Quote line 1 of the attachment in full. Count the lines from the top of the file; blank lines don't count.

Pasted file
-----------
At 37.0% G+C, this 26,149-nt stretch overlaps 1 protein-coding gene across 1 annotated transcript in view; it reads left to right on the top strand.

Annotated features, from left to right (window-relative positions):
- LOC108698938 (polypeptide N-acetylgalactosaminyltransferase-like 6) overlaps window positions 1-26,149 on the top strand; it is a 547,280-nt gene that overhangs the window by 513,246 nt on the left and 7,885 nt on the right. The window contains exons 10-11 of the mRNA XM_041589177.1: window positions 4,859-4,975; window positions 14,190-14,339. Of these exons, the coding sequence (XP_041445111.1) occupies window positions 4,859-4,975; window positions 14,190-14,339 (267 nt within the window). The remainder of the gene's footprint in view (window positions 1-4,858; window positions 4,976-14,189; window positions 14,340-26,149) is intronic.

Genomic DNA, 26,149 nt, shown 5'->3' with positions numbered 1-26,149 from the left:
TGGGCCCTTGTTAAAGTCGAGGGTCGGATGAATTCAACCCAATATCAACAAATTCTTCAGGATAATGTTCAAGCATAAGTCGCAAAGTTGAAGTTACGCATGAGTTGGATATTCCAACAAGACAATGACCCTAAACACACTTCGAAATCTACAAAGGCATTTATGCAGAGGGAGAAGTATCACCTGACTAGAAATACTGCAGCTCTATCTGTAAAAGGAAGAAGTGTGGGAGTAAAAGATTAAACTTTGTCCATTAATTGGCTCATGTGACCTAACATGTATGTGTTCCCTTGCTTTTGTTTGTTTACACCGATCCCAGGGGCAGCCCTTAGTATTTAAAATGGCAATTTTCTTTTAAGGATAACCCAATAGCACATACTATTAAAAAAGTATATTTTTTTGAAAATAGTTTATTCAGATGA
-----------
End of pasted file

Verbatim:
At 37.0% G+C, this 26,149-nt stretch overlaps 1 protein-coding gene across 1 annotated transcript in view; it reads left to right on the top strand.